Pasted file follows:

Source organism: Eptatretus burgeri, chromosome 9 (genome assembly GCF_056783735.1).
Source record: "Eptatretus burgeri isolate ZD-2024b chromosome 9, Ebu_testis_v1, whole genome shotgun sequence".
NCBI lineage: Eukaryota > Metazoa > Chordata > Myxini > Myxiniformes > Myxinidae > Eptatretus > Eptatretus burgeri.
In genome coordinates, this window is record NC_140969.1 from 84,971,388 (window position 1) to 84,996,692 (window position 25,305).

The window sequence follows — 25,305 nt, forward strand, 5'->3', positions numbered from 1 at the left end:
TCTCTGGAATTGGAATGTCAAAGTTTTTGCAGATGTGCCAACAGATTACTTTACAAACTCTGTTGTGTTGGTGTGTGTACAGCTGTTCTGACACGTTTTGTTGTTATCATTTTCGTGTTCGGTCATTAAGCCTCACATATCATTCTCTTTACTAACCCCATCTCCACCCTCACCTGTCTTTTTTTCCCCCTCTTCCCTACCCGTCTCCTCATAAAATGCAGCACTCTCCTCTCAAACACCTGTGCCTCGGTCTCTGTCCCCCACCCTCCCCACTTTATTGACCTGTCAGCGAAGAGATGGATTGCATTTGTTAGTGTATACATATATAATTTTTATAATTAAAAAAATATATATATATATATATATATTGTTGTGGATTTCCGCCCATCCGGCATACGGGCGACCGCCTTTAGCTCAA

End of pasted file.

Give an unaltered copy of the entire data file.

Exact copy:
Source organism: Eptatretus burgeri, chromosome 9 (genome assembly GCF_056783735.1).
Source record: "Eptatretus burgeri isolate ZD-2024b chromosome 9, Ebu_testis_v1, whole genome shotgun sequence".
NCBI lineage: Eukaryota > Metazoa > Chordata > Myxini > Myxiniformes > Myxinidae > Eptatretus > Eptatretus burgeri.
In genome coordinates, this window is record NC_140969.1 from 84,971,388 (window position 1) to 84,996,692 (window position 25,305).

The window sequence follows — 25,305 nt, forward strand, 5'->3', positions numbered from 1 at the left end:
TCTCTGGAATTGGAATGTCAAAGTTTTTGCAGATGTGCCAACAGATTACTTTACAAACTCTGTTGTGTTGGTGTGTGTACAGCTGTTCTGACACGTTTTGTTGTTATCATTTTCGTGTTCGGTCATTAAGCCTCACATATCATTCTCTTTACTAACCCCATCTCCACCCTCACCTGTCTTTTTTTCCCCCTCTTCCCTACCCGTCTCCTCATAAAATGCAGCACTCTCCTCTCAAACACCTGTGCCTCGGTCTCTGTCCCCCACCCTCCCCACTTTATTGACCTGTCAGCGAAGAGATGGATTGCATTTGTTAGTGTATACATATATAATTTTTATAATTAAAAAAATATATATATATATATATATATTGTTGTGGATTTCCGCCCATCCGGCATACGGGCGACCGCCTTTAGCTCAA